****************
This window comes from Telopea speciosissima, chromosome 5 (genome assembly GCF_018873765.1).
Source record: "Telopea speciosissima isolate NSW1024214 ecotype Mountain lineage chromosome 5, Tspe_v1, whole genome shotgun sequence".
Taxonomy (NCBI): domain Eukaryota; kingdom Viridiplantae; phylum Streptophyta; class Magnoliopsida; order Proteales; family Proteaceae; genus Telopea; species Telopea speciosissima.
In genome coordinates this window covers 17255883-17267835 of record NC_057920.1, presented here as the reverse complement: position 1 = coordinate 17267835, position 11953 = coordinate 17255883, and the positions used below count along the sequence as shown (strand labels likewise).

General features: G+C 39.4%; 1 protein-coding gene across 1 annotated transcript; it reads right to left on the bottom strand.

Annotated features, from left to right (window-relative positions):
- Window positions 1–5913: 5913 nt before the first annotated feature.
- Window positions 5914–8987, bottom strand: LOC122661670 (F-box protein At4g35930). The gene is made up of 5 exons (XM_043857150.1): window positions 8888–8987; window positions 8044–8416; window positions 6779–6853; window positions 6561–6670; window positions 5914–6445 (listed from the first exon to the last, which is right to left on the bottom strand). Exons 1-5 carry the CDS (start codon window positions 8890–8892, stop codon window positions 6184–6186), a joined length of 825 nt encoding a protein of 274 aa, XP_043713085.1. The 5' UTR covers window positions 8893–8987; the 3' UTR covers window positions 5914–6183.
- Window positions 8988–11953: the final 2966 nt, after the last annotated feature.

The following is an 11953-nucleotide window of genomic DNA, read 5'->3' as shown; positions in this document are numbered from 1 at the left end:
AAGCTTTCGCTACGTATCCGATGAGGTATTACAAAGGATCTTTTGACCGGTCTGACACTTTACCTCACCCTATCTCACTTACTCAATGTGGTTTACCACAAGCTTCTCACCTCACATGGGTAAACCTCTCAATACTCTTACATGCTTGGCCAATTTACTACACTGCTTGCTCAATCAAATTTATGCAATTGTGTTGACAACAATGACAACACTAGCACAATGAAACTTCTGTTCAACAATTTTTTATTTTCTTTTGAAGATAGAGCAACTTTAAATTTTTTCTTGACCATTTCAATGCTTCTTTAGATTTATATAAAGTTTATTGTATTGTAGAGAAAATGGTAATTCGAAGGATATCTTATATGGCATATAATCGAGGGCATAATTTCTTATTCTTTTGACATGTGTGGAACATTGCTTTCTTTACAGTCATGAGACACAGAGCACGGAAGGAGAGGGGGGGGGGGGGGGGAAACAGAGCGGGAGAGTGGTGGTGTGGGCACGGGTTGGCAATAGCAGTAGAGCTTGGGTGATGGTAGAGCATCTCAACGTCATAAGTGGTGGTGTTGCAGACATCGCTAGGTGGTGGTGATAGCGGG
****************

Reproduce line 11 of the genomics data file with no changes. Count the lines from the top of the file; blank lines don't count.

AAGCTTTCGCTACGTATCCGATGAGGTATTACAAAGGATCTTTTGACCGGTCTGACACTTTACCTCACCCTATCTCACTTACTCAATGTGGTTTACCACAAGCTTCTCACCTCACATGGGTAAACCTCTCAATACTCTTACATGCTTGGCCAATTTACTACACTGCTTGCTCAATCAAATTTATGCAATTGTGTTGACAACAATGACAACACTAGCACAATGAAACTTCTGTTCAACAATTTTTTATTTTCTTTTGAAGATAGAGCAACTTTAAATTTTTTCTTGACCATTTCAATGCTTCTTTAGATTTATATAAAGTTTATTGTATTGTAGAGAAAATGGTAATTCGAAGGATATCTTATATGGCATATAATCGAGGGCATAATTTCTTATTCTTTTGACATGTGTGGAACATTGCTTTCTTTACAGTCATGAGACACAGAGCACGGAAGGAGAGGGGGGGGGGGGGGGGAAACAGAGCGGGAGAGTGGTGGTGTGGGCACGGGTTGGCAATAGCAGTAGAGCTTGGGTGATGGTAGAGCATCTCAACGTCATAAGTGGTGGTGTTGCAGACATCGCTAGGTGGTGGTGATAGCGGG